8. Public shaming or status-degradation rituals
  9. Rude interruptions
  10. Two-faced attacks
  11. Dirty looks
  12. Treating people as if they are invisible.

Check out Dr. Sutton for yourself.

A few things anyone can take from this book are Sutton's suggestions on dealing with assholes you can't get rid of:

  1. Deal with their asshole behavior immediately and make it known that you did.  Don't let asshole behavior go on.  Even if it hurts to confront an asshole, do it for the greater good of the organization.  People are watching to see how you react to the known asshole.
  2. Marginalize them.  Make them irrelevant and their influence minimal.
  3. Don't be confrontational with assholes, but don't be a doormat either. 

His final word of advice is one that we should all take to heart.  Don't hire assholes.  Those of us in positions of authority to hire faculty, administrators, and staff must seriously consider candidate's personality as much as we consider their knowledge and ability.  I'll remember that as we begin our annual hiring carnival this Spring and Summer.

Lastly, Sutton's book will give you some great tips on how to deal with those pesky, pernicious, parents whom we lovingly call (in the copy room) "assholes".

PS- Just for fun: take the asshole quiz.

Mike Parent – guest blogger

 

Assessing Assessments

This is not an advertisement for The Education Trust, nor is it an endorsement of all that The Education Trust stands for.  This post is merely my commentary on one aspect of The Education Trust’s practices – assessing standards in practice.

In 2003, I was working at a semi-urban high school near Paterson, NJ.  Our school was seeing a major transition in demographics; more ELL students, Hispanic students, and first generation Muslim-Americans were enrolling.  It was a regional high school, so we did not have a handle on the K-8 curriculum.  Basically, what we were sent, we had to deal with.  Literacy rates were suffering and our students were in need of more basic reading and math skills.  In short, we were aware of the achievement gap that was present in our building; the honors courses and AP courses were completely Caucasian and the general level classes were nearly all minority.  We weren’t ready for this.  We had no plan other than to offer the mundane BSI courses.  But a crafty Assistant Principal, Jim Jencarelli (who is now the Superintendent of a NJ high school) had the novel idea of bringing in The Education Trust to help us with our achievement gap problem, curriculum redesign, and shifting of paradigms.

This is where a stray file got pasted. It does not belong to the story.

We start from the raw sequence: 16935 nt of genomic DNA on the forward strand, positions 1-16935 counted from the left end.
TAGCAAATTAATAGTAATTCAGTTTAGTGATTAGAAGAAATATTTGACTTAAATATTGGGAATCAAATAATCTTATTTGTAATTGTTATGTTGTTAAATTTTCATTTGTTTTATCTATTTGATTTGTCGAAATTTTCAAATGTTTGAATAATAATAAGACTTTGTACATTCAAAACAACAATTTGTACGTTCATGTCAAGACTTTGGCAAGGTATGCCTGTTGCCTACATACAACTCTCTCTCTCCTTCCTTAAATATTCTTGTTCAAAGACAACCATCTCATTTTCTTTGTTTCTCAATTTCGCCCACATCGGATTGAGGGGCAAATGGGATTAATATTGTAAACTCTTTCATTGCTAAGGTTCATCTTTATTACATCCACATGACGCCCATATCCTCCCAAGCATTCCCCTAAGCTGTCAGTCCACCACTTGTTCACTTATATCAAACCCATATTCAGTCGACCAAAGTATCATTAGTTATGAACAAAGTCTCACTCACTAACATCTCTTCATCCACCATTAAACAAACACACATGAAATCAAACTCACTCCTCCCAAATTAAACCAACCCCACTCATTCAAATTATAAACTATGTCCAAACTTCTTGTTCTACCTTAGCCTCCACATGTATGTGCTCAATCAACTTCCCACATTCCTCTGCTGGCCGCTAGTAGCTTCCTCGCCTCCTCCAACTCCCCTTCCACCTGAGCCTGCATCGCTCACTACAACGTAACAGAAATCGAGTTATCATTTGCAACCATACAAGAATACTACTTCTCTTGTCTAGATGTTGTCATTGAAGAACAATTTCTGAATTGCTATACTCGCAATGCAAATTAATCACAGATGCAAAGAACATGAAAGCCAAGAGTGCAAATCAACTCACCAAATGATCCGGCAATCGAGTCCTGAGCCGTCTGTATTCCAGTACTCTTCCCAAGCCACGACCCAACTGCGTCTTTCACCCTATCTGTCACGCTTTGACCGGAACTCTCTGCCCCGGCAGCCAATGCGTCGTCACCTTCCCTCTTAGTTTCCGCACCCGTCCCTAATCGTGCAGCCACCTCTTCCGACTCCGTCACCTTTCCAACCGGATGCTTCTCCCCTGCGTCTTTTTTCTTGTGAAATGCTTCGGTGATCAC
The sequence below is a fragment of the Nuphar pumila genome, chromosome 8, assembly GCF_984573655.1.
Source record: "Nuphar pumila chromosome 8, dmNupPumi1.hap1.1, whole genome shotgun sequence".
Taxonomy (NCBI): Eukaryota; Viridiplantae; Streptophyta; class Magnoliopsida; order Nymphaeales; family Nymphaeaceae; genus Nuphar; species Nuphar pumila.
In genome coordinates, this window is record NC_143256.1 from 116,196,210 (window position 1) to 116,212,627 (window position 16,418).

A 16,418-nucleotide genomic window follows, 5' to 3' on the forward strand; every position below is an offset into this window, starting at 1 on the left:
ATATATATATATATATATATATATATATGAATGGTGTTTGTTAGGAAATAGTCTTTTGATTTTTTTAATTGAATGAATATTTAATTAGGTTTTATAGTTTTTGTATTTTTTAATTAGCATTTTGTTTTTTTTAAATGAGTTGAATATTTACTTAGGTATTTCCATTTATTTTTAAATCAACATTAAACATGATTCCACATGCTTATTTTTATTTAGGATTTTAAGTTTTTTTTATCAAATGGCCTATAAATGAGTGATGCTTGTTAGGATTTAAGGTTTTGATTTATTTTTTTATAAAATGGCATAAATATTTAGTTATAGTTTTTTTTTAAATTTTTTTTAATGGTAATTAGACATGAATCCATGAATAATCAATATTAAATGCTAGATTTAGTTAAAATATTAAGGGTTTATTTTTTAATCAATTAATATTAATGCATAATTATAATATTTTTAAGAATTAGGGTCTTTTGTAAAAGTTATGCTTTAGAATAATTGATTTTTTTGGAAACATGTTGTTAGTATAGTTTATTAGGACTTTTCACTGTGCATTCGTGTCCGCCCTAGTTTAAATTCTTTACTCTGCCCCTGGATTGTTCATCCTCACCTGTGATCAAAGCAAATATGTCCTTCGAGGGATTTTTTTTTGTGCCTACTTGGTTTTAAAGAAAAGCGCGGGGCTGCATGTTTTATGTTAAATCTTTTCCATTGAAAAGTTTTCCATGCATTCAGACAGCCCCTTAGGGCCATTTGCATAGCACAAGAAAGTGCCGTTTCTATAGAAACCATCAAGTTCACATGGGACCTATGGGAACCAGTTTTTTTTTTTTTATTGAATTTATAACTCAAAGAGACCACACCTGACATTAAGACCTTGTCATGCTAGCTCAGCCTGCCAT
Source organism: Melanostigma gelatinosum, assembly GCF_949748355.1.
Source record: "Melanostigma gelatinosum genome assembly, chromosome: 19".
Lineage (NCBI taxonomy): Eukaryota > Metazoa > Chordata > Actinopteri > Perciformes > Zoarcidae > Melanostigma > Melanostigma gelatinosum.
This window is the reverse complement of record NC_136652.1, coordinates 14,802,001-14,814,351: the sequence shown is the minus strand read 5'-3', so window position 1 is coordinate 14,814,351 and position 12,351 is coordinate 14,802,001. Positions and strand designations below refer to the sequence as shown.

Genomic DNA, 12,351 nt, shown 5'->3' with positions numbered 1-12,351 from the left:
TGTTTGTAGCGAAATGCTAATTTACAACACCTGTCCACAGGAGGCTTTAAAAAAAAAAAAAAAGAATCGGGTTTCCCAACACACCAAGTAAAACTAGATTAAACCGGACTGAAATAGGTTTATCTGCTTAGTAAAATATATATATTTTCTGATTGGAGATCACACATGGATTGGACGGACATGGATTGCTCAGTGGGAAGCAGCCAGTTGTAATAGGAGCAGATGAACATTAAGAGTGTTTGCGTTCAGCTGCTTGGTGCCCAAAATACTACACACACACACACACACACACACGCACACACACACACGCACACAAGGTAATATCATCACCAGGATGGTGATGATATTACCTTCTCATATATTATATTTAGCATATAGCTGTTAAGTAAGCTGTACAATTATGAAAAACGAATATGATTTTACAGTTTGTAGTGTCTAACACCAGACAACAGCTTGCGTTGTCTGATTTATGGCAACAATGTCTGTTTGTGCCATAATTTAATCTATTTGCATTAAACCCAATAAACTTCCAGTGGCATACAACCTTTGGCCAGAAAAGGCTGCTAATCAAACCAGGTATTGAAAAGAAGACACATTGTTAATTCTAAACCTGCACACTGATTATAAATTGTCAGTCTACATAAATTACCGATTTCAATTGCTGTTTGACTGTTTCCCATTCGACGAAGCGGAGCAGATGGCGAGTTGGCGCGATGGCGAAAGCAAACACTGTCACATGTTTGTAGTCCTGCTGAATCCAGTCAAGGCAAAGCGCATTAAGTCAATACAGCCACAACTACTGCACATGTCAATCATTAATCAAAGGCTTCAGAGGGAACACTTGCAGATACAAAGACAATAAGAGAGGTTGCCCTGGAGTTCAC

One of the first things The Ed Trust does when they come in to your school/district is to meet with the teachers and administration to discuss their Standards In Practice protocol.  I can remember the meeting very vividly – teachers were appalled at the presenters statement that one reason an achievement gap exists is due to the pity parties that teachers have for minority students and students who have less than stable home lives.  In essence, teachers and schools do no students favors when they lower the expectations based on the perceived inabilities or emotional concerns that teachers and schools have for struggling students.  What the Ed Trust ultimately condones is the practice of teaching every child as if they were college preparatory material. 

Standards In Practice consists of the following (you can view Ed Trust’s presentation below):

  1. Creating teams of teachers to review, analyze, and critique assignments
  2. Having these teams honestly look at the standards (usually state standards) and see if their assignments reach the expectation, or fall short.  (NOTE: you would be surprised how many tests and quizzes are comprised of recall and rote questions.)
  3. A rubric is followed whereby the assessment is measured.  If need be, the assessment must be redesigned to meet the standards.
  4. The teams meet regularly and each team member is on the "hot seat" – no one is immune from the clinical exercise.

What I found most intriguing about Standards In Practice was not the protocol.  Of course I learned a lot from the exercise (I disappointingly found that my assessments were far too "dumbed down") and gained insight into how to construct rigorous assessments, which, in turn, forced me to redesign my approach to students, lessons, and teaching.  No, what intrigued me most was the philosophy of the Education Trust.

Ed Trust is committed to narrowing the great divide between minority students and others.  I can’t tell you angry I get when I see school leadership revel in the glory of "beating" other schools at high stakes testing.  I take no pride in the following facts:

  • 32% of White adults (ages 16-65) read at the Basic or Below Basic proficiency in Prose literacy. (2003)
  • 67% of Black adults (ages 16-65) read at the basic or Below Basic proficiency in Prose literacy. (2003)